What you can do about your debt could depend, in part, on how current (or how past due) your payments are. There could be a few options available to you when you’re up to date on all your payments. But, at least one debt relief option is only available when you’re past due.
When you’re current on all your payments, you may have more debt relief options. You could decide to pay off on your own – that’s if you have enough money to make it happen. You might be able to enroll in credit counseling. Or, if you qualify for a loan, you could consolidate your debt. However, being current on your payments likely puts debt settlement out of the question, unless you’re willing to fall behind.
When you’re delinquent on your accounts, your options are probably limited. They usually become even more limited the further behind you fall. For example, you may be able to pay off your accounts on your own, but you’ll have to get caught up first. Otherwise, your accounts could eventually be charged-off and sent to a collection agency. You could still pay the accounts at that time, but you may have to pay the balance in full instead of making monthly payments.
One option when delinquent could be credit counseling programs that put you on a debt management plan. But, the creditor may require you to bring your account current before they lower your interest rate and minimum payment. In such case, if you’re too behind to catch up, credit counseling won’t help you.
Delinquency could also make it difficult to consolidate your debts. For debt consolidation to work, you have to be approved for a loan that’s large enough to pay off your debts. An unsecured, signature loan will likely require you to have good credit, something you probably don’t have if your payments are past due.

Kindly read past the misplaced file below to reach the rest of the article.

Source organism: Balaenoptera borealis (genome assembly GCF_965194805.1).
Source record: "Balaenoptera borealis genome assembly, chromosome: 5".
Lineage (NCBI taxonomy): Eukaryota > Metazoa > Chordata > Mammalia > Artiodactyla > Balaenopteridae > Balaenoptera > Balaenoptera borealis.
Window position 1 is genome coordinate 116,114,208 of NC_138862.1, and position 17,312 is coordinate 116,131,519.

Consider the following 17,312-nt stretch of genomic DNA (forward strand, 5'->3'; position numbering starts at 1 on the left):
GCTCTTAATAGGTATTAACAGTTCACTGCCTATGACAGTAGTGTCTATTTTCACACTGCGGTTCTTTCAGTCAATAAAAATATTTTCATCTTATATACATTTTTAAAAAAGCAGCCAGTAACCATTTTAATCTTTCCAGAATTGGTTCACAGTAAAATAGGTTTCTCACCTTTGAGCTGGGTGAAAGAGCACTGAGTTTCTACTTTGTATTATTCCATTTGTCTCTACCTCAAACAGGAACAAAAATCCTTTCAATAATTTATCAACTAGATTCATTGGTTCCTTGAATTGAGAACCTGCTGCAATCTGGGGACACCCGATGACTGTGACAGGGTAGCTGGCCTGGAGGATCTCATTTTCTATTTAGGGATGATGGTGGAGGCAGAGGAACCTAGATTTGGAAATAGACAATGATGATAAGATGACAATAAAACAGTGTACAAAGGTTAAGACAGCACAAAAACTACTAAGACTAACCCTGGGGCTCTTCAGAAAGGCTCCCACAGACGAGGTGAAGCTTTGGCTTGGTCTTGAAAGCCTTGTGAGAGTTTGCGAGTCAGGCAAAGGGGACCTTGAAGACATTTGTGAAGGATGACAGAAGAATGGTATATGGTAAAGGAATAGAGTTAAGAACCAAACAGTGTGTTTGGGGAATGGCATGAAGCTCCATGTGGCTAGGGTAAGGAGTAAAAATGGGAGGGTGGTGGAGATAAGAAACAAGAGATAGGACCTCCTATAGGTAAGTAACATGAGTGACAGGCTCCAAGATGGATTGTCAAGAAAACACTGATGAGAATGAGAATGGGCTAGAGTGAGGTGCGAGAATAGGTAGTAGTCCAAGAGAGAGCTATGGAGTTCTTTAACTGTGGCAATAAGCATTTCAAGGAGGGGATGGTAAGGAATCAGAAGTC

Thus, you typically have two options for dealing with your debt when you’re delinquent – debt settlement and bankruptcy. Most people want to avoid bankruptcy because of its long-lasting effects. Bankruptcy stays on your credit report for up to 10 years. Many businesses still want to know if you’ve ever filed bankruptcy, even if it has been decades after the listing has been removed from your credit report. You can’t lie because you’ll be guilty of fraud if you’re ever found out. Also, bankruptcy doesn’t go away just because it falls off your credit report, it’s still on record with the court where you filed.
The other likely option for when you’re delinquent is debt settlement. In debt settlement, you (or a debt settlement company) negotiate with your creditor to usually reduce your balances by 40% to 60%. If they agree, you make the lump-sum payment and the creditor writes off the rest of the balance. The catch is that you may need to have the money to settle your accounts within a few days of the creditor’s acceptance. Otherwise, the offer may be rejected and the creditor may not entertain another offer when you do have the money.
If you’re behind on your payments and don’t think you can get caught up, but don’t want to file bankruptcy, give debt settlement a closer look. It may be the perfect solution to dealing with your delinquent debt.